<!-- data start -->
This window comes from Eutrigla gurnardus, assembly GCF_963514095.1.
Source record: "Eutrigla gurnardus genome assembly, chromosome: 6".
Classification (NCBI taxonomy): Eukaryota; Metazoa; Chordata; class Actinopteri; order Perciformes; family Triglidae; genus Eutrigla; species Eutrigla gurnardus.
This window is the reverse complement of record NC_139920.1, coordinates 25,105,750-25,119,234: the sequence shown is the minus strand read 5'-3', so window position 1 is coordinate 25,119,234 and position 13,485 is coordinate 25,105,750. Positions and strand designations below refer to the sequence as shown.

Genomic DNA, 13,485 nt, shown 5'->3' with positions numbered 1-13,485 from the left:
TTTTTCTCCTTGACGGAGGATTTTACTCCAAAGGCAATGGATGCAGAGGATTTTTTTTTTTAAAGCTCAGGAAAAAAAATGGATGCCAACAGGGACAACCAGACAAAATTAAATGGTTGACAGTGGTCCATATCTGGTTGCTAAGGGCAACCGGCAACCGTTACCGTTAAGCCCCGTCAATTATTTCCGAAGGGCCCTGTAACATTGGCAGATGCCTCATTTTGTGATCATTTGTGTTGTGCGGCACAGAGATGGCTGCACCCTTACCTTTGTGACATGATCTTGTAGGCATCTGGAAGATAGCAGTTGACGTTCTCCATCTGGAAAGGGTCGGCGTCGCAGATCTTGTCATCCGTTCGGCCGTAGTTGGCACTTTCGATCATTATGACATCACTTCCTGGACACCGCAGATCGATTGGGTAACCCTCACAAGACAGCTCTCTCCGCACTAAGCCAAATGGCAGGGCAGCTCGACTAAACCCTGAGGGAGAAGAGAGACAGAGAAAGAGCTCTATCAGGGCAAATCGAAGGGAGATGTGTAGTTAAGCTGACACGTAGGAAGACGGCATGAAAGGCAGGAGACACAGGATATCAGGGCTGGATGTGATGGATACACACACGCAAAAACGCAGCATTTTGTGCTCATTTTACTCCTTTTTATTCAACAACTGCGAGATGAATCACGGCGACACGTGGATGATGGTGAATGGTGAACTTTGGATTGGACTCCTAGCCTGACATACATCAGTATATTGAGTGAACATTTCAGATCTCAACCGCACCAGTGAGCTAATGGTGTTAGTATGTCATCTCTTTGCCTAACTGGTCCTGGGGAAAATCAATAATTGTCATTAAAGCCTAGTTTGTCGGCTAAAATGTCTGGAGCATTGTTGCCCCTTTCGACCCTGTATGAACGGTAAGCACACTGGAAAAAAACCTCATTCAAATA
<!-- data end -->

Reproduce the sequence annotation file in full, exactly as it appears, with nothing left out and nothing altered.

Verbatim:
This window comes from Eutrigla gurnardus, assembly GCF_963514095.1.
Source record: "Eutrigla gurnardus genome assembly, chromosome: 6".
Classification (NCBI taxonomy): Eukaryota; Metazoa; Chordata; class Actinopteri; order Perciformes; family Triglidae; genus Eutrigla; species Eutrigla gurnardus.
This window is the reverse complement of record NC_139920.1, coordinates 25,105,750-25,119,234: the sequence shown is the minus strand read 5'-3', so window position 1 is coordinate 25,119,234 and position 13,485 is coordinate 25,105,750. Positions and strand designations below refer to the sequence as shown.

Genomic DNA, 13,485 nt, shown 5'->3' with positions numbered 1-13,485 from the left:
TTTTTCTCCTTGACGGAGGATTTTACTCCAAAGGCAATGGATGCAGAGGATTTTTTTTTTTAAAGCTCAGGAAAAAAAATGGATGCCAACAGGGACAACCAGACAAAATTAAATGGTTGACAGTGGTCCATATCTGGTTGCTAAGGGCAACCGGCAACCGTTACCGTTAAGCCCCGTCAATTATTTCCGAAGGGCCCTGTAACATTGGCAGATGCCTCATTTTGTGATCATTTGTGTTGTGCGGCACAGAGATGGCTGCACCCTTACCTTTGTGACATGATCTTGTAGGCATCTGGAAGATAGCAGTTGACGTTCTCCATCTGGAAAGGGTCGGCGTCGCAGATCTTGTCATCCGTTCGGCCGTAGTTGGCACTTTCGATCATTATGACATCACTTCCTGGACACCGCAGATCGATTGGGTAACCCTCACAAGACAGCTCTCTCCGCACTAAGCCAAATGGCAGGGCAGCTCGACTAAACCCTGAGGGAGAAGAGAGACAGAGAAAGAGCTCTATCAGGGCAAATCGAAGGGAGATGTGTAGTTAAGCTGACACGTAGGAAGACGGCATGAAAGGCAGGAGACACAGGATATCAGGGCTGGATGTGATGGATACACACACGCAAAAACGCAGCATTTTGTGCTCATTTTACTCCTTTTTATTCAACAACTGCGAGATGAATCACGGCGACACGTGGATGATGGTGAATGGTGAACTTTGGATTGGACTCCTAGCCTGACATACATCAGTATATTGAGTGAACATTTCAGATCTCAACCGCACCAGTGAGCTAATGGTGTTAGTATGTCATCTCTTTGCCTAACTGGTCCTGGGGAAAATCAATAATTGTCATTAAAGCCTAGTTTGTCGGCTAAAATGTCTGGAGCATTGTTGCCCCTTTCGACCCTGTATGAACGGTAAGCACACTGGAAAAAAACCTCATTCAAATA